In modern times, when few of us are so intimately linked to the land, the enchanting autumn festival of harvest can be a time to reap what good deeds you've sown. And, no matter where you live, you can still feel that connection to the seasons as they change. On this day of the autumnal equinox, the sun will rise at true east and then it will set straight at true west. So if you ever wondered where the cardinal points were exactly, here's your big chance.

This is the perfect occasion to consider balance and harmony and how these forces are at work within your life. On this day, whether you call it the autumnal equinox or the sabbat of Mabon, this is your opportunity to celebrate the earth's bounty and gather in the fruits of your labors. This holiday is the Witch's Thanksgiving. So let's be thankful for all the blessings that we have.

Here are a few of the many mythologies, harvest festivals, and harvest customs from around the world. Take a look at these and notice how the common theme of the great Earth Mother is tied throughout them all.

Various Harvest Goddess Mythologies

Throughout the world, in many mythologies, a goddess of the grain, the harvest, and the good earth was venerated at the Autumn Equinox. This is not surprising, as the Earth itself is seen as a fertile mother, or Gaia. From this matriarch all life was born. She is a great mother goddess who was known by many names throughout time and in numerous cultures. Some of these names include Astarte and Ishtar (to the Sumerians), Isis in Egypt, Demeter in Greece, and Ceres in Rome. To the indigenous people of the Americas she was known as Old Woman Who Never Dies and the Mother of Maize.
The harvest mother, Demeter, was a Greek goddess of grain and the fertile earth. Her characteristic of being the "spirit of the grain" is well-known in many cultures as Mother Earth's child. This child was represented by the seeds that fell from the mother plant, which would then be planted for the following year. Demeter would be visualized as the ripe crop of this year while her daughter, Persephone, would be the seed taken from it to be sown the following spring.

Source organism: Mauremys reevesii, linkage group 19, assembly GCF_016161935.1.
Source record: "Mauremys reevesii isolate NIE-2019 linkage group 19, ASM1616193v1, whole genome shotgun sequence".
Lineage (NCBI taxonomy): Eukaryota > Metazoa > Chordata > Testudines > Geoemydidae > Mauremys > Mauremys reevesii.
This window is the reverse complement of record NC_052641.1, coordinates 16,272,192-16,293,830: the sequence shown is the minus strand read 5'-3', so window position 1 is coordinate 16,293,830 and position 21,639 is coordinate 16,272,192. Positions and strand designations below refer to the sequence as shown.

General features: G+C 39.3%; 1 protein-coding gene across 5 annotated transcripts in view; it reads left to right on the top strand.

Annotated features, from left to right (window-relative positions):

The spirit of these future crops could be seen as a daughter, a maiden (such as Perseor as a divine child. In Russia the child was simply called the Corn Baby. In Egypt the spirit of the grain was the goddess's son, Horus. The Aztecs called the harvest goddess Chicomecoatl, while a goddess named Xilonen was Goddess of the New Corn. Her son was symbolized by the seeds and called the Spirit of the Corn. The Cherokees called the harvest child the Green Corn Girl.

In other parts of the world such as southern India, there is a harvest festival called PonThis is a rice festival that lasts for three days. On the first day folks thank the gods for the rain that blessed the earth and that granted them a successful harvest. The second day is spent honoring the warmth and light of the sun that helped the plants grow tall. The third day of the festival honors the cattle who have helped to plow the fields and to bring in the harvest. It is traditional to decorate the horns of the cattle with paint, ribbons, fruit, and f lowers. The child who came from this harvest mother was called the Rice Baby.

Harvest festivals are as plentiful as the crops produced in the counties in which they are grown. There are harvest festivals for corn, onions, pumpkins, apples, yams, grapes, hops, rice, barley, wheat, and sugar cane. In all parts of the world communities gather together to feast, to sing, and to dance as they celebrate the successful end of the growing season.

Looking on the happy Autumn-fields, And thinking of the days that are no more.
alfred, lord tennyson

Romancing the Harvest
Without a doubt the most frustrating aspect of researching this historical section was the general lack of information about Autumn Equinox customs. Some reference books claimed that in medieval Europe folks worshiped Demeter as a Corn Mother. Hold on a second . . . corn (or maize) is a native American plant, as in indigenous to the Americas. Did they even have corn in the Middle Ages in Europe? There was such a mishmash of information and customs tying into both the other harvest festivals of Lughnasadh (or Lammas) and Samhain that I began to wonder what in the world to do. I spent weeks trying to track down legitimate harvest custom information.

Many of the folk customs that modern magickal people insist are from the "ancient" celebration of the autumnal equinox, or what modern Witches call Mabon, were actually tied into the first major grain harvest of the region. At my best estimate that would have probably occurred in the month of August. Bummer . . . I needed something for mid- to late September, around equinox time.

Still, there was some information linking Autumn Equinox customs back to Harvest Home celebrations and, of course, to the Celtic festival of Samhain. There was a tempting thought-I could always take a look at the festivals when the first crops were brought in, at Lughnasadh, and the celebration of the third harvest, where everything was stored away in preparation for winter, at Samhain.